EL PASO –For some young borderlanders, pocho is a word that unites two cultures. “El Paso and Juarez is its own culture. We are neither entirely American and we are neither entirely Mexican so pochismo would be somewhat some of our language,” said Antonio Villaseñor, 23, a University of Texas graduate student and editor of the online magazine Con Safos. With outlets like Buzzfeed and we are mitú featuring videos on Youtube describing the experience of being a pocho in the United States and new clothing lines like the L.A-based Pocho wear, the term is being embraced by a new generation of Mexican-Americans. “I see it as something positive.
EL PASO — Searching all over the northern parts of Mexico in 1976 for the origin of some pottery he found at a second hand store in Deming, NM, Spencer MacCallum came to a town just about three blocks long, on the verge of extinction. The anthropologist found Juan Quezada, the artisan who made the pots, there in Mata Ortiz, Chihuahua, and together they would help not only revive the town, but the art form as well. El Paso got a taste of what has been called the miracle of Mata Ortiz when the Consulate General of Mexico here honored MacCallum with the Ohtli Award on May 5 in recognition of his role in helping gain international recognition for the Mata Ortiz artisans and their work. The reception marked the opening of an exhibit of Mata Ortiz pottery at the consulate at 910 E. San Antonio Ave. “The Miracle of Mata Ortiz has been something special, enormous, grand.
EL PASO – On December 12 Catholics the world over, especially in Latin America, celebrate the feast day of the Virgin of Guadalupe. In Mexico this is one of the most important holidays of the year. Our Lady of Guadalupe is the patron saint of Mexico. She is called La Reina de Mexico the Queen of Mexico and is quite a cultural icon. In 1999 Pope John Paul II proclaimed Our Lady of Guadalupe a patron saint of all the Americas. Photography students at UT El Paso compiled this gallery of images of Our Lady of Guadalupe seen on murals and signs throughout the city.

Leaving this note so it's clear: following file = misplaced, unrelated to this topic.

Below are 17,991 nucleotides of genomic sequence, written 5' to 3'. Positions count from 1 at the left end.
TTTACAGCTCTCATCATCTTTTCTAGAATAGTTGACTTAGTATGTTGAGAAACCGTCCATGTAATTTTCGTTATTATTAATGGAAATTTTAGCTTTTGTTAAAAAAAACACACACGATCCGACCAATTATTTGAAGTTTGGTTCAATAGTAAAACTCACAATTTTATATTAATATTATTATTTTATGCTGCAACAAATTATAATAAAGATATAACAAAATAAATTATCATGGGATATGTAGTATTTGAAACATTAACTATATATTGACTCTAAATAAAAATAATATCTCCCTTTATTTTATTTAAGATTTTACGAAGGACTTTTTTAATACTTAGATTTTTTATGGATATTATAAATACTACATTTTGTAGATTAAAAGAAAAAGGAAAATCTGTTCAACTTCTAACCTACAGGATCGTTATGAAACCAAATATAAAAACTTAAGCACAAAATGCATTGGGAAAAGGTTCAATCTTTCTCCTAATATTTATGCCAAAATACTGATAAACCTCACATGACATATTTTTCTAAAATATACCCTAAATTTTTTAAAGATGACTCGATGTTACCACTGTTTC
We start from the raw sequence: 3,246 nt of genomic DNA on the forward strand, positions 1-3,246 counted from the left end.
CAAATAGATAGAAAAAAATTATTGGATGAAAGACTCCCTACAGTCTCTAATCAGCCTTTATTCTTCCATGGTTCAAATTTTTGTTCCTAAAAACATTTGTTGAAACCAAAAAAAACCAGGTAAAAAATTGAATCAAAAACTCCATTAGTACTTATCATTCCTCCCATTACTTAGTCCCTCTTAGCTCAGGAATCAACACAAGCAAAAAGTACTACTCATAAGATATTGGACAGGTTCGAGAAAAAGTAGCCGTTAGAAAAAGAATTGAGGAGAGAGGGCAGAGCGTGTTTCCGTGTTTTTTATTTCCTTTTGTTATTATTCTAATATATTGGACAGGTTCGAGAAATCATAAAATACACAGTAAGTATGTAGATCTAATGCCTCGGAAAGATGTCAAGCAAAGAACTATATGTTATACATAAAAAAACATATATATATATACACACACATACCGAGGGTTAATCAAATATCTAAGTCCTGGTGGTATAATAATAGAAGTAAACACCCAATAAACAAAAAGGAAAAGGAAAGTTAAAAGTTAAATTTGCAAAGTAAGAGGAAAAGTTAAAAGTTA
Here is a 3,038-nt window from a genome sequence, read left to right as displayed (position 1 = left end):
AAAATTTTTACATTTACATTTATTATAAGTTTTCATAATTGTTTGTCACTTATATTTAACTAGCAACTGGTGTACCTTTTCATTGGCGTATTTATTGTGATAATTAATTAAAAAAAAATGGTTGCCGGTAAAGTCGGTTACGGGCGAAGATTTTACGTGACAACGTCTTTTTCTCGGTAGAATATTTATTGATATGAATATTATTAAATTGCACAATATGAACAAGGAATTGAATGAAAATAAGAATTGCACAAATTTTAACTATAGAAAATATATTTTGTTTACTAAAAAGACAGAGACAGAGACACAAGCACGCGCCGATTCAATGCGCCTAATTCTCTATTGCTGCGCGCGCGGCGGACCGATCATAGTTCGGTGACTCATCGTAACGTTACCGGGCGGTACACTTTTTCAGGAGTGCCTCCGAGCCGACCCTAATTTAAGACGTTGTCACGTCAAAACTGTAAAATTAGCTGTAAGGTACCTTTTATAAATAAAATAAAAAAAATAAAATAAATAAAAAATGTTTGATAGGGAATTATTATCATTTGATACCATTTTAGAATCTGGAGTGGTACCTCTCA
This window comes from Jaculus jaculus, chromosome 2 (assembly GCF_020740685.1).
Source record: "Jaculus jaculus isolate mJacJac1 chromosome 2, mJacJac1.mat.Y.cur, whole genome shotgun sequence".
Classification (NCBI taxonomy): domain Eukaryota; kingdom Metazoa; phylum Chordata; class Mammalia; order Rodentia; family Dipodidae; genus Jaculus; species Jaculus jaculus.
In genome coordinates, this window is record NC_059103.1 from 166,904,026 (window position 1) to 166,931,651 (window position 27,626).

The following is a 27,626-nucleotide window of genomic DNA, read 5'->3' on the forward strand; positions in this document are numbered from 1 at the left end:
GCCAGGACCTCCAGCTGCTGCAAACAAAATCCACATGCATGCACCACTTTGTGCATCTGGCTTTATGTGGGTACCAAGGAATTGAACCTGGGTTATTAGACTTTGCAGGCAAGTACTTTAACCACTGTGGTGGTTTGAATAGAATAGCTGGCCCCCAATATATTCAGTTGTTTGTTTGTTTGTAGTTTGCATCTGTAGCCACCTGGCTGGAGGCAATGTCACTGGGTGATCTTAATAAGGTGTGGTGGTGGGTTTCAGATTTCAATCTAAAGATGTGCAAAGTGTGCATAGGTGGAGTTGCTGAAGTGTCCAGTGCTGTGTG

CD. JUAREZ – Driving through downtown Juárez has always been somewhat of a treat for me. The sights and sounds of the everyday hustle and bustle, the lingering aroma of what can only be defined as tradition, and the looming sense of that which is no longer there. Yet what most captivates me to this day are the numerous decaying buildings situated in one single area. These remnant monoliths weathered down by the years serve as a reminder of my city’s heritage, a heritage that I never fully knew.
I have a “gringo” friend here in Rio Rico, Arizona, a town where we both settled to live, which is virtually atop of the United States of America’s border with México. She recently emailed me, “It’s more fun having Latinos as neighbors than, well, almost anybody.”
“So true,” I emailed her back. “Especially so here, where you and I live as minorities. It is so pleasant to read that, you, like me, get such pleasure out of being immersed in a mostly Mexican culture.”
I’m always reminded of that pleasure when I shop the Nogales, Arizona, Walmart which is filled with warmth, smiles, and laughter, as contrasted with shopping the Walmart at the mostly gated and overwhelmingly “gringo” retirement community, Green Valley, Arizona, which is an easy 20-minute drive north via Interstate 19. But what a grim and cold place that cavernous place is to me. Smiles and laughter seem to be forbidden. That’s why I prefer to head, south, on another easy 20-minute drive on Interstate-19 to shop the Nogales’ Walmart. That’s where I rarely leave without learning a new Spanish word, which comes in handy here in my Rio Rico, where 85 percent of my neighbors – most of them far more bilingual than I am – claim Spanish as their native tongue.